Pcbnew chap6 JA
Create and modify a board
Creating a board
Drawing the board outline
It is usually a good idea to define the outline of the board first. The outline is drawn as a sequence of line segments. Select 'Edges pcb' as the active layer and use the 'Add graphic line or polygon' tool to trace the edge, clicking at the position of each vertex and double-clicking to finish the outline. Boards usually have very precise dimensions, so it may be necessary to use the displayed cursor coordinates while tracing the outline. Remember that the relative coordinates can be zeroed at any time using the space bar, and that the display units can also be toggled using 'Alt-U'. Relative coordinates enable very precise dimensions to be drawn. It is possible to draw a circular (or arc) outline:
- Select the 'Add graphic circle' or 'Add graphic arc' tool
- Click to fix the circle centre
- Adjust the radius by moving the mouse
- Finish by clicking again.
Note that the width of the outline can be adjusted, in the Parameters menu (recommended width = 150 in 1/10 mils) or via the Options, but this will not be visible unless the graphics are displayed in other than outline mode.
The resulting outline might look something like this:
Reading the netlist generated from the schematic
Activate the [[Image:]] icon to display the netlist dialog window:
If the name (path) of the netlist in the window title is incorrect, use the 'Select' button to browse to the desired netlist. Then 'Read' the netlist. Any modules not already loaded will appear, superimposed one upon another (we shall see below how to move them automatically).
If none of the modules have been placed, all of the modules will appear on the board in the same place, making them difficult to recognize. It is possible to arrange them automatically (using the command 'Global Place/Move module' accessed via the right mouse button). Here is the result of such automatic arrangement:
If a board is modified by replacing an existing module with a new one (for example changing a 1/8W resistance to 1/2W) in CVPCB, it will be necessary to delete the existing component before PCBNEW will load the replacement module. However, if a module is to be replaced by
an existing module, this is easier to do using the module dialog accessed by clicking the right mouse button over the module in question.
Correcting a board
It is very often necessary to correct a board following the corresponding change in the schematic.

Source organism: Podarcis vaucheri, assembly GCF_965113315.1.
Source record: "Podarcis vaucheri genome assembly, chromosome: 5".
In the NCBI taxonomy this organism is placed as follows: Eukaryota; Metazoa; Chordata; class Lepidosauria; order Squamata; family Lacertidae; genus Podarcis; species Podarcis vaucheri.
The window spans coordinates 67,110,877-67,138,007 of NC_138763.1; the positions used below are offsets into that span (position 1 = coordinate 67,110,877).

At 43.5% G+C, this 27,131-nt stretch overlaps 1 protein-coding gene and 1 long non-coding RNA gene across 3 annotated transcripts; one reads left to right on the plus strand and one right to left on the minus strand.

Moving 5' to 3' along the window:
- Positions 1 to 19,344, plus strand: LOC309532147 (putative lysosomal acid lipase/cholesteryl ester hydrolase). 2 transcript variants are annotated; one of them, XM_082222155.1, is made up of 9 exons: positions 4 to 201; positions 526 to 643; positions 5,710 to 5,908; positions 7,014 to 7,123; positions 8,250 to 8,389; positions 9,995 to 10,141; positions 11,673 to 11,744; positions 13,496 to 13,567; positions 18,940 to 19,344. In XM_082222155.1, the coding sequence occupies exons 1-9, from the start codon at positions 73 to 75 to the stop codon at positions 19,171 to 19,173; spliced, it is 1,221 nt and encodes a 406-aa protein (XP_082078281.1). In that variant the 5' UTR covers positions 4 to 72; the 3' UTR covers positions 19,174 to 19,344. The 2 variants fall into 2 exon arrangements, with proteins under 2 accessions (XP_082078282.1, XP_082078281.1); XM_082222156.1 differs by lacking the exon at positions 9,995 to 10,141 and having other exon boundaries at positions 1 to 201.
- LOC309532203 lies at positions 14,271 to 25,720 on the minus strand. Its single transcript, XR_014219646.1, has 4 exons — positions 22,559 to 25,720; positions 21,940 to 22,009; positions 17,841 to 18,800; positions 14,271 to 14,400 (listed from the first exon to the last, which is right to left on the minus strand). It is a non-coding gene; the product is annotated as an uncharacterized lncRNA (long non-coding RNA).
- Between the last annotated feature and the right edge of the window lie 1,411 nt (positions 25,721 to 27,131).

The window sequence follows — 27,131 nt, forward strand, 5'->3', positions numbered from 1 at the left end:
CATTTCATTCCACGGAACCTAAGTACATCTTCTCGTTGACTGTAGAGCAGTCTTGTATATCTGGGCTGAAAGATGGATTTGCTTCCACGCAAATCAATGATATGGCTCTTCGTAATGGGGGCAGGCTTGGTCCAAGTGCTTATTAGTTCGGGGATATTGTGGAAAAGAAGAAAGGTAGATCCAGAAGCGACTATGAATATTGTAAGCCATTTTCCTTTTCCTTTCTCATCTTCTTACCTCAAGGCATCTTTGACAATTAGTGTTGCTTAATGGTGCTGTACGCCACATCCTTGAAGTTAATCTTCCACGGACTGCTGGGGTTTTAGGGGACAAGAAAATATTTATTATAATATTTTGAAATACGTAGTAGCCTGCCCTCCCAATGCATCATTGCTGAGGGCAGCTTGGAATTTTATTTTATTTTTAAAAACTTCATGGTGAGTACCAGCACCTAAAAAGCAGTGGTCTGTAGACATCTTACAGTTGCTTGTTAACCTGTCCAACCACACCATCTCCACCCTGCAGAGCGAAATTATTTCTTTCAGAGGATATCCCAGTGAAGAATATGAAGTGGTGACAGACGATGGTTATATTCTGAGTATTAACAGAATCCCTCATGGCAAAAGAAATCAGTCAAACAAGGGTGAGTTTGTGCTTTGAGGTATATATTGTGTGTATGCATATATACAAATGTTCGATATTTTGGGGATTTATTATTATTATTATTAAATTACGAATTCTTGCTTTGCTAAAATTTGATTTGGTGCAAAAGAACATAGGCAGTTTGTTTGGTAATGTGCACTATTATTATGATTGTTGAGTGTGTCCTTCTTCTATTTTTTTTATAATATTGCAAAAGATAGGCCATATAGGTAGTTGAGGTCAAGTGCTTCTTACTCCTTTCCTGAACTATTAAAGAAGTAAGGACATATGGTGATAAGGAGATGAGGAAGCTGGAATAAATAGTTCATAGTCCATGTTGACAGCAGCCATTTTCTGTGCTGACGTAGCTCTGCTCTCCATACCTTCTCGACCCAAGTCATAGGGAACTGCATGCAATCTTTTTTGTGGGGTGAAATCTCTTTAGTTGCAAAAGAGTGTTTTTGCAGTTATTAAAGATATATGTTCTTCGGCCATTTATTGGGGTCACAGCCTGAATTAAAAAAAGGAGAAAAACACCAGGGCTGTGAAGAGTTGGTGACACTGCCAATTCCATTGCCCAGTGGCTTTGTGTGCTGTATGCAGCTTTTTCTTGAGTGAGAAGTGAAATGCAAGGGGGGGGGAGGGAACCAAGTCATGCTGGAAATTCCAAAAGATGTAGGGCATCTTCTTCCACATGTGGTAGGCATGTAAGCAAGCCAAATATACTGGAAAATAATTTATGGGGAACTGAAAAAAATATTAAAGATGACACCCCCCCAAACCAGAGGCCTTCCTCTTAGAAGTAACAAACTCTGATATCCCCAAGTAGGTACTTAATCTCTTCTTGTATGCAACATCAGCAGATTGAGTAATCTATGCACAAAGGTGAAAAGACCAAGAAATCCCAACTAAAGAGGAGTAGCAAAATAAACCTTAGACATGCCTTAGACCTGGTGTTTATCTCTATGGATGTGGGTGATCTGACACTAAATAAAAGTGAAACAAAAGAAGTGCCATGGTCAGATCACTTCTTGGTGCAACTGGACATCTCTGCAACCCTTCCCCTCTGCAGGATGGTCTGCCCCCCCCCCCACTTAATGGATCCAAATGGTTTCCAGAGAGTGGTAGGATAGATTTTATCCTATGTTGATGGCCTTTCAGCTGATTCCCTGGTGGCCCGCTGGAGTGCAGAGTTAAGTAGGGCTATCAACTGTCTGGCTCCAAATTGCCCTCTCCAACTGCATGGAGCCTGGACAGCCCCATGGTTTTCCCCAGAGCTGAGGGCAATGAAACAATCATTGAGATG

Steps to follow
- Create a new netlist from the modified schematic.
- If new components have been added, link these to their corresponding modules in cvpcb.
- Read the new netlist in Pcbnew.
Deleting incorrect tracks
Pcbnew is able to delete automatically tracks that have become incorrect as a result of modifications. To do this, check the 'Delete' option in the 'Bad tracks deletion' box of the netlist dialog:
However, it is often quicker to modify such tracks by hand (the DRC function allows their identification).
Pcbnew can delete modules corresponding to components that have been removed from the schematic.
This is optional.
This is necessary because there are often modules (holes for fixation screws, for instance) that are added to the PCB that never appear in the schematic.
If option Remove Extra Footprints is checked, a footprint corresponding to a component not found in netlist will be deleted, unless they have the option "Locked" active.
This is a good idea to activate this option for "mechanical" footprints.
If a module is modified in the netlist (using Cvpcb), but the module has already been placed, it will not be modified by Pcbnew, unless the corresponding option of the 'Exchange module' box of the netlist dialog is checked:
Changing a module (replacing a resistance with one of a different size, for instance) can be effected directly by editing the module.
Advanced options - selection using time stamps
Sometimes the notation of the schematic is changed, without any material changes in the circuit (this would concern the references - like R5, U4...).The PCB is therefore unchanged (except possibly for the silkscreen markings). Nevertheless, internally, components and modules are represented by their reference. In this situation, the 'Timestamp' option of the netlist dialog may be selected before rereading the netlist:
With this option, Pcbnew no longer identifies modules by their reference, but by their time stamp instead. The time stamp is automatically generated by Eeschema (it is the time and date when the component was placed in the schematic).
Great care should be exercised when using this option (save the file first!)
This is because the technique is complicated in the case of components containing multiple parts (e.g. a 7400 has 4 parts and one case). In this situation, the time stamp is not uniquely defined (for the 7400 there would be up to four ? one for each part). Nevertheless, the time stamp option usually resolves re annotation problems.
Direct exchange for footprints already placed on board
Changing a footprint ( or some identical footprints) to an other footprint is very usefull.
This is very easy:
Cick on a footprint to open the Edit dialog box.
Activate Change Modules.
|[[Image:]]||access to Change Modules|
|[[Image:]]||Options for footprints exchange:
One must choose a new footprint name and use:
- Change Module for the current footprint
- Change same modules for all footprints like the current footprint.
- Change same module+value for all footprints like the current footprint, restricted to components which have the same value.
- Change all reload all footprints on board.